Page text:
Evolution or Creation

Discussion in 'Archive: The Senate Floor' started by George15, Mar 12, 2002.

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  1. Republic_Clone_69 Jedi Knight

    Member Since:
    Aug 10, 2001
    star 1
    I don't know how much more random you can get than Quantum physics. And yet, I have never heard a creationist question this area of science... despite the fact that it deals with the very foundation and fabric of the universe.
  2. Primetime_Jedi Force Ghost

    Member Since:
    Apr 21, 2000
    star 4
    Nice post, Snowdog!

    How can we assume that God, if there is one, didn't mastermind the uniqueness of this self-perpetuating schema himself?

    Also, how can we assume that God isn't behind all the seeming "randomness"... and, ironically, there is a certain predictability that scientists are now pondering about evolution and heredity... a notion that some genes "know" what combinations work and don't work.


    You're right, we need to make sure that we don't make unnecessary assumptions. Science is about an objective study of the evidence at hand.

    The very fact that scientists are exploring this possibility is proof enough that they are not closed off to the idea of God... or intending to disprove God. It also demonstrates that scientists are willing to challenge the conventions of their own discipline. Whereas creationists most often are not.

    If it were not for questioning, scrutiny and tireless testing of hypotheses... evolution theory wouldn't even have come into being... and we'd probably still be trying to cure schizophrenia with bloodletting.


    Excellent. I agree that it is crucial for us to question and examine things in order to come to an understanding of just about anything. Especially evolution. That's going to be my approach on this thread, besides just asking questions to gain understanding.

    I hope it is true that questioning the validity of evolution is acceptable. If I can't personally study and research the entire theory, then I'd have to just trust the judgement of those experts in the field. (who are human, make mistakes, and have their own biases) It would, in a sense, be a matter of faith. I'm hoping to look into it for myself to test the real accuracy of the theory.

    Ok, I have a specific question: What about the idea of recapitulation. Do you guys believe it? Is it still promoted by scientists or is it considered out-dated? I honestly don't know. I know that Carl Sagan believed in it.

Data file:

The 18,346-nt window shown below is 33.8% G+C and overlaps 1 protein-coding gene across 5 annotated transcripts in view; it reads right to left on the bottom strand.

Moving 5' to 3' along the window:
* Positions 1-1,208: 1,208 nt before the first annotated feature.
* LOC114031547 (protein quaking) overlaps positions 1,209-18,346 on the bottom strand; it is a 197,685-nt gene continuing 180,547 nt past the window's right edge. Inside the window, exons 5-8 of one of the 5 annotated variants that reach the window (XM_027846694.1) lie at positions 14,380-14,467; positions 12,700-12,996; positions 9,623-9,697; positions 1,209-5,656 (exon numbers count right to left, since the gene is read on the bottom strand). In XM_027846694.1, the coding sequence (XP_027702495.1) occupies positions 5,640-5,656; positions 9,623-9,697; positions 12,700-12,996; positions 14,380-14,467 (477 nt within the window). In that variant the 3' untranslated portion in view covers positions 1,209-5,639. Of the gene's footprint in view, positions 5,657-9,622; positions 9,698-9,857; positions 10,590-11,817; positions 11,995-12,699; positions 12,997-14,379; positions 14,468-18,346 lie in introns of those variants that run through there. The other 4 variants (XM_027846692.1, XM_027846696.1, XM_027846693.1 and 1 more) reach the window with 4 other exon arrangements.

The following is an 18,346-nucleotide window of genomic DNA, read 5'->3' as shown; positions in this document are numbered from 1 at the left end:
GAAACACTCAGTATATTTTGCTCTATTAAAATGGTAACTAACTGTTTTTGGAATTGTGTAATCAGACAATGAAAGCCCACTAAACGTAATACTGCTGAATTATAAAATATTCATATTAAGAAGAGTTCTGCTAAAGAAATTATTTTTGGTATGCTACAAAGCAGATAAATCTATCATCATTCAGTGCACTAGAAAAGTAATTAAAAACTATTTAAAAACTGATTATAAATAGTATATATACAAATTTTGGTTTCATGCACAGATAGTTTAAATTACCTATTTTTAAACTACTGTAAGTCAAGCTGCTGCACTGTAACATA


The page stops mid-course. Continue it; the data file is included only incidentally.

thanks
  3. Nunquam Force Ghost

    Member Since:
    Apr 1, 2000
    star 1
    I'm sorry theist forum members, but I'll never be able to accept an explanation for the origin of the universe that is based in the occult.
  4. Darth_SnowDog Jedi Master

    Member Since:
    Sep 10, 2001
    star 4
    Neon_Ninja: Yes, it's true, Dr. Gish is a scientist... a biochemist, yes. Being biochemist alone doesn't make him the foremost expert on evolutionary science... and it might be useful to point out that his individual assertions about what science is aren't obviously agreed upon when the majority of the scientific community agrees that archaeological, morphological, geological, genetic, microbiological and other records left for us to analyze, scrutinize and compare are, in fact, valid observable evidence from the standpoint that we can see it before our very eyes and, through other sciences, including radiocarbon dating, microbiology and genetics, can reconstruct the sequence in which these records occurred. Scientists in those fields, of which Dr. Gish is not an expert, agree that these forms of evidence can be studied and, once objectively scrutinized and proven as acceptable, can be used to build upon the foundations of forensic evidence in favor of evolution theory.

    Gish is, however, not only an individual scientist... but the foremost proponent of Creation Science. To use the perspective of the foremost proponent Creation Science in your arguments against evolution is a bit like me using the testimony of the Maharishi Mahesh Yogi to disprove the existence of Christ. While the good Dr. Gish may be a scientist, his personal bias against evolution is no secret.

    I wouldn't take seriously his arguments, in light of this specific bias. In addition, Gish's assertions often recycle the same arguments... he routinely refers to Lord Zuckerman ( for many years the head of the Department of Anatomy at the University of Birmingham and Chief Scientific adviser to the British government) who asserted in 1970 that australopithecines were not hominids. He uses this as a presupposition in many of his arguments against evolution, and it can even be found that he mentions Zuckerman's assertion in practically every rebuttal to the criticisms of the scientific community.

    It might be relevant to note that Zuckerman's view at the time, 1970, of australopithecines was even then a minority view and has since been entirely rejected by the scientific community.

    Joyce Arthur, a skeptic to whom Gish has responded personally, and apparently has done her homework on Gish's assertions, responded to Gish in the following excerpt from her article published in the Skeptic, Vol. 5, No. 2, 1997, pages 41-42 (Skeptics Forum). Bear in mind, the only reason I'm including an excerpt from a journalist is because she puts it more succinctly than I can, has really done her homework on both sides of this fence, and has firsthand experience debating these issues directly with Gish... which neither myself nor Neon_Ninja have. While I don't necessarily hold all the same views as Ms. Arthur, namely that evolution, in and of itself, completely precludes a god, I do find it interesting to see what she has to say about Gish's expertise on the subject of evolutionary science: